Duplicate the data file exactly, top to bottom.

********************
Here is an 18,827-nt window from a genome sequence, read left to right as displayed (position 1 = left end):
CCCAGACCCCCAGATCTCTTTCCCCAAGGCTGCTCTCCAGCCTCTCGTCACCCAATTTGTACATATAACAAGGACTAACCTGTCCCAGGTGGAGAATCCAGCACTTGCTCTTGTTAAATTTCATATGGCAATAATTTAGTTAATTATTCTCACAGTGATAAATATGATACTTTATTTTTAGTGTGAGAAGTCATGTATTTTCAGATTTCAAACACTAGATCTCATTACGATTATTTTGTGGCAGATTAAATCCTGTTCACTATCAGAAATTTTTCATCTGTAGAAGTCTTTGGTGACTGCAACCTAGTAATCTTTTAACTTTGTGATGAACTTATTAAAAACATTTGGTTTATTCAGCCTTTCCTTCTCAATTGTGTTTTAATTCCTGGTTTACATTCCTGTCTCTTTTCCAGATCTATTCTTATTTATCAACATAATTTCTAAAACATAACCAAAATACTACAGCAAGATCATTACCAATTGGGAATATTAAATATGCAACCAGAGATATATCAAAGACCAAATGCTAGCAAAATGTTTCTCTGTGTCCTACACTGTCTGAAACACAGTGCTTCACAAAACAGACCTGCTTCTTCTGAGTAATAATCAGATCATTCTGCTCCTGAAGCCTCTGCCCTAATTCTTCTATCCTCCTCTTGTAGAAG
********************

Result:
Here is an 18,827-nt window from a genome sequence, read left to right as displayed (position 1 = left end):
CCCAGACCCCCAGATCTCTTTCCCCAAGGCTGCTCTCCAGCCTCTCGTCACCCAATTTGTACATATAACAAGGACTAACCTGTCCCAGGTGGAGAATCCAGCACTTGCTCTTGTTAAATTTCATATGGCAATAATTTAGTTAATTATTCTCACAGTGATAAATATGATACTTTATTTTTAGTGTGAGAAGTCATGTATTTTCAGATTTCAAACACTAGATCTCATTACGATTATTTTGTGGCAGATTAAATCCTGTTCACTATCAGAAATTTTTCATCTGTAGAAGTCTTTGGTGACTGCAACCTAGTAATCTTTTAACTTTGTGATGAACTTATTAAAAACATTTGGTTTATTCAGCCTTTCCTTCTCAATTGTGTTTTAATTCCTGGTTTACATTCCTGTCTCTTTTCCAGATCTATTCTTATTTATCAACATAATTTCTAAAACATAACCAAAATACTACAGCAAGATCATTACCAATTGGGAATATTAAATATGCAACCAGAGATATATCAAAGACCAAATGCTAGCAAAATGTTTCTCTGTGTCCTACACTGTCTGAAACACAGTGCTTCACAAAACAGACCTGCTTCTTCTGAGTAATAATCAGATCATTCTGCTCCTGAAGCCTCTGCCCTAATTCTTCTATCCTCCTCTTGTAGAAG